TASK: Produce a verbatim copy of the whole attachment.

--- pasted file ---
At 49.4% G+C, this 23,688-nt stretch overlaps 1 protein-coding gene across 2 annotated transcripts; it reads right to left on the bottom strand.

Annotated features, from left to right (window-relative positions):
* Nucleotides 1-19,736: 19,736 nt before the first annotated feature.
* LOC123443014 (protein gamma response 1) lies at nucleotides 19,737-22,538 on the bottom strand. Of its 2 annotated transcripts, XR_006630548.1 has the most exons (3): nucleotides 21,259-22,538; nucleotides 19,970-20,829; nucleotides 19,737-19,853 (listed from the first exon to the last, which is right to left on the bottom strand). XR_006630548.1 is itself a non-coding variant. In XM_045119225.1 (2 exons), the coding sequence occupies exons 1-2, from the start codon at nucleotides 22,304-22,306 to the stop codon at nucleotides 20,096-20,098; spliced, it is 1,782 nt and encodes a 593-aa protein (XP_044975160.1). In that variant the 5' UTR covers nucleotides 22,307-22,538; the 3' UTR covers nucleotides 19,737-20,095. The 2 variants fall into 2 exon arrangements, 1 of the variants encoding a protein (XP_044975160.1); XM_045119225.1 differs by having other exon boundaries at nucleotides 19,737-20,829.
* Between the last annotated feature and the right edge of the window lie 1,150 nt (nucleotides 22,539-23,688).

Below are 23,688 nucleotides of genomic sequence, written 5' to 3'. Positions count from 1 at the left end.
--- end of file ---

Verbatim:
At 49.4% G+C, this 23,688-nt stretch overlaps 1 protein-coding gene across 2 annotated transcripts; it reads right to left on the bottom strand.

Annotated features, from left to right (window-relative positions):
* Nucleotides 1-19,736: 19,736 nt before the first annotated feature.
* LOC123443014 (protein gamma response 1) lies at nucleotides 19,737-22,538 on the bottom strand. Of its 2 annotated transcripts, XR_006630548.1 has the most exons (3): nucleotides 21,259-22,538; nucleotides 19,970-20,829; nucleotides 19,737-19,853 (listed from the first exon to the last, which is right to left on the bottom strand). XR_006630548.1 is itself a non-coding variant. In XM_045119225.1 (2 exons), the coding sequence occupies exons 1-2, from the start codon at nucleotides 22,304-22,306 to the stop codon at nucleotides 20,096-20,098; spliced, it is 1,782 nt and encodes a 593-aa protein (XP_044975160.1). In that variant the 5' UTR covers nucleotides 22,307-22,538; the 3' UTR covers nucleotides 19,737-20,095. The 2 variants fall into 2 exon arrangements, 1 of the variants encoding a protein (XP_044975160.1); XM_045119225.1 differs by having other exon boundaries at nucleotides 19,737-20,829.
* Between the last annotated feature and the right edge of the window lie 1,150 nt (nucleotides 22,539-23,688).

Below are 23,688 nucleotides of genomic sequence, written 5' to 3'. Positions count from 1 at the left end.